18th c., Qing silk summer robe, embroidered with dragon and Twelve Symbols of Imperial Royalty.

NEW YORK, NY.- A specially curated collection of Chinese paintings and art designed to express the importance of a gift - be it personal or business related - will grace Gianguan Auctions’ Holiday Sale on Monday, December 16. The auction opens with fifty lots of desirable carved jade pendants, bracelets and necklaces in lustrous white, apple green, lavender, coral red, yellow and classic suffusions. Many are carved with auspicious Chinese symbols. Others make a strong statement in form alone. Serious jewelry collectors will appreciate Lot 140, a court necklace that features 108 pink jade beads evenly interspersed with larger lapis lazuli rounds. In the center, a lapis lazuli double-gourd floats above a beiyun, “back cloud”. The iconic piece. weighted with three strands of blue jade beads above droplets of lapis lazuli, is expected to reach $15,000. ... More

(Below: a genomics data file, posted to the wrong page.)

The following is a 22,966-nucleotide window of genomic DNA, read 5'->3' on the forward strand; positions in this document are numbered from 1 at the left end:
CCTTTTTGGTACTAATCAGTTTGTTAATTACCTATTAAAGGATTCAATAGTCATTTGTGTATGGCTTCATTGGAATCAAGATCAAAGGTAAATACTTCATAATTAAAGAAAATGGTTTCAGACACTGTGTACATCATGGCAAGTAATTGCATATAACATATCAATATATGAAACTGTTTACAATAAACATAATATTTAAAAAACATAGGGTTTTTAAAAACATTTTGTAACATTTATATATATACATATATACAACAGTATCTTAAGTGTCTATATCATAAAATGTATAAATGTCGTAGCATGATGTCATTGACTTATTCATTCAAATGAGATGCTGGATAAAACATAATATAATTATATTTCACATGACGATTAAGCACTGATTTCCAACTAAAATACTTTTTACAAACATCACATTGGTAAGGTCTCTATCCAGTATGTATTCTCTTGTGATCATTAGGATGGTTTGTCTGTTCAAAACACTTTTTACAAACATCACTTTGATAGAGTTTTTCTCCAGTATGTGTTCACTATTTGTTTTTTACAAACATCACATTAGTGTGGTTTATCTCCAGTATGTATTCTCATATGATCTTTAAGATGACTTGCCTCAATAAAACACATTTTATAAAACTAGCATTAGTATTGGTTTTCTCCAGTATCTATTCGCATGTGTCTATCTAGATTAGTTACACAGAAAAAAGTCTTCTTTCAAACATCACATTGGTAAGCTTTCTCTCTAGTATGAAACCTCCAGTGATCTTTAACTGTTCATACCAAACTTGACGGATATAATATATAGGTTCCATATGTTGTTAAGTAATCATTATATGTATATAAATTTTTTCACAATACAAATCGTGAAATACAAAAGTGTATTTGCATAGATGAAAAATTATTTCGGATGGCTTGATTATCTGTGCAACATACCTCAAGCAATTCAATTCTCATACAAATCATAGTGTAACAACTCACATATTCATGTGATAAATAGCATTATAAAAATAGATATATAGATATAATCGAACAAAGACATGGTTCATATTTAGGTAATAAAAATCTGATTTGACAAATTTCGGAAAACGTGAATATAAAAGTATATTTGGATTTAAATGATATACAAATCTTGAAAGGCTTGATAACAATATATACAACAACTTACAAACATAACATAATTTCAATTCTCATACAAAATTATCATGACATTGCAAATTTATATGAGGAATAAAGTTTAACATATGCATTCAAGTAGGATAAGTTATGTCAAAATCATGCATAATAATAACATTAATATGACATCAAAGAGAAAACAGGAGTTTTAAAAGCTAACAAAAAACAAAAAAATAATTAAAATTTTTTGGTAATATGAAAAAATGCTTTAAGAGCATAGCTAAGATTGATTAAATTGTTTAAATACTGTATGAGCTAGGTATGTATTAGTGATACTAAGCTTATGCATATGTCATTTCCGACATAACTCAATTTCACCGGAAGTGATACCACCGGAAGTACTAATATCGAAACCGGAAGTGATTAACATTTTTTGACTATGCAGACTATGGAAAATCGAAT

The artist Cecilia Vicuña at the Museum of Contemporary Art in North Miami, Fla., Nov. 23, 2019. Angel Valentin/The New York Times.

by Ray Mark Rinaldi


MIAMI (NYT NEWS SERVICE ).- Cecilia Vicuña’s current retrospective, “About to Happen,” has been promoted by curators far and wide as the “first major, U.S. solo exhibition by the influential Chilean-born artist.” But that is not completely accurate. Vicuña, 71, had a solo show in 1992 at the University of California Art Museum, in Berkeley. She was the subject of another one-person exhibition in 1999 that traveled to top galleries in New York City, Houston and Buffalo, New York. And she headlined yet another exhibition three years later that filled the Boulder Museum of Contemporary Art in Colorado. But as the sculptor, poet and activist explained, none of those efforts turned out to be as “major” as their presenters had hoped. ... More